I want to give you some advice on these cookies because something odd happened to me earlier this week when I was making them for the blog. For the first time ever, I decided that I was going to make the cookie dough ahead of time (the night before), so I could get a jumpstart on baking them the next day. When I went to bake them, they all came out of the oven burnt on the sides/bottom, yet still not baked on top. It was so weird/upsetting, and I had to throw them all away which I hate doing. After some research and double checking that my oven temperature was correct, my baking soda was fresh, and that I didn’t screw up the ingredients, I came to the conclusion that it is definitely not necessary or required to chill the dough. So, all I can suggest is either baking off the cookies immediately, OR, if you need to chill it, flatten the cookie dough mounds after you have scooped them out onto the baking sheet. This may cause the cookies to spread more, but at least it will bake evenly.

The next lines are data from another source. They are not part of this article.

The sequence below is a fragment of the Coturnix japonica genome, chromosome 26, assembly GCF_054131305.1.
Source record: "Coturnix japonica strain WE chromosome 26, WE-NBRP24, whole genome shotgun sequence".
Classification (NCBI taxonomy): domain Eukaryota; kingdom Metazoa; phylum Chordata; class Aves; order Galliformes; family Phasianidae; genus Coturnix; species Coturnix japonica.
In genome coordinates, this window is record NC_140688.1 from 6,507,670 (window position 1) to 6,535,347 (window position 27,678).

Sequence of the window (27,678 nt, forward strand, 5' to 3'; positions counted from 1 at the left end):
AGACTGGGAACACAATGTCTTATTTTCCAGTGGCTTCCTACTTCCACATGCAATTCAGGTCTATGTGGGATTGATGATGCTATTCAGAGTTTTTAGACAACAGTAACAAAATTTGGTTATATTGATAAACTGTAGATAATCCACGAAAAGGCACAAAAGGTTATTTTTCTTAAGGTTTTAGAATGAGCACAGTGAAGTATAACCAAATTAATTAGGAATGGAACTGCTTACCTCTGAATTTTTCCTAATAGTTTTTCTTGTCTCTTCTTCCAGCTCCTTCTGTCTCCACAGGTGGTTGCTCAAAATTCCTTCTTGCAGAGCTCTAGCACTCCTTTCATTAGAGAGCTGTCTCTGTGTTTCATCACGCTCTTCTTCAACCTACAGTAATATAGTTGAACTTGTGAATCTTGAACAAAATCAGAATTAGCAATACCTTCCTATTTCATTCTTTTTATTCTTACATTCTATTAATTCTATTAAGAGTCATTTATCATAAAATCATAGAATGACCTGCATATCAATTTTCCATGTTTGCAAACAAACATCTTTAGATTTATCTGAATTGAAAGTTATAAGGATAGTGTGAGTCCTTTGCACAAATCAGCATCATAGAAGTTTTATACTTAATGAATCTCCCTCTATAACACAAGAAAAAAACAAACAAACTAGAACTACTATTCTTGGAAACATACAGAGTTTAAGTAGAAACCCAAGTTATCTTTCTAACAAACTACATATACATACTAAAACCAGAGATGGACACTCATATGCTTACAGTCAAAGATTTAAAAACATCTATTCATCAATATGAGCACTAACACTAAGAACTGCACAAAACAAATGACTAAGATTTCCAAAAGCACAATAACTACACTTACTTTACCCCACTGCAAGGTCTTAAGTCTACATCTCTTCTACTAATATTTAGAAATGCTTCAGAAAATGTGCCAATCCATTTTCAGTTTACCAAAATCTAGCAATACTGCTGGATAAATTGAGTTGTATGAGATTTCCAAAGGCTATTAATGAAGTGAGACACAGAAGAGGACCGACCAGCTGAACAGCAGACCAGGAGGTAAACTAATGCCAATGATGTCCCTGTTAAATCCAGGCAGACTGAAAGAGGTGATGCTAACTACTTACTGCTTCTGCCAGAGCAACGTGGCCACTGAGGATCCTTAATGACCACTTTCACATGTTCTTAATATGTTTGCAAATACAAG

Oatmeal Chocolate Chunk and Cranberry Cookies


Yields about 30 cookies

Recipe adapted slightly from Ina Garten


  • 1 cup (2 sticks) unsalted butter, room temperature

  • 3/4 cup granulated sugar

  • 3/4 cup light brown sugar, lightly packed

  • 2 1/2 tsp. vanilla extract

  • 2 large eggs, room temperature

  • 1 3/4 cup all-purpose flour

  • 1 tsp. baking soda

  • 1 tsp. salt

  • 1 1/4 cup old-fashioned/rolled oats

  • 12 oz. bittersweet chocolate, chopped into chunks

  • 1 cup dried cranberries

  • Flaky sea salt, to finish (optional)


  1. Preheat the oven to 375°F and line a baking sheet with parchment paper.

  2. Using a hand mixer, or in the bowl of a stand mixer fitted with the paddle attachment, cream the butter and both sugars together on medium-high speed until light and fluffy, about 2-3 minutes. Scrape down the sides of the bowl, turn the mixer on low, and add the vanilla extract and the eggs, one at a time . Mix until combined and scrape the bowl again.

  3. In a separate medium-sized bowl, sift the flour, baking soda, and salt together. Mix in the oats. Add this mixture to the other bowl (creamed butter and sugar bowl), and mix on low until just combined. Fold in the chocolate chunks and cranberries.

  4. Using a spoon or a cookie scoop, scoop out 1-2 tablespoons of dough for each cookie and drop them onto the prepared baking sheet. Sprinkle with flaky sea salt. Bake in the oven for 10-12 minutes, until the edges are set and the cookies are nicely browned. Allow to cool on the pan for about 5 minutes before transferring to a cooling rack. Enjoy!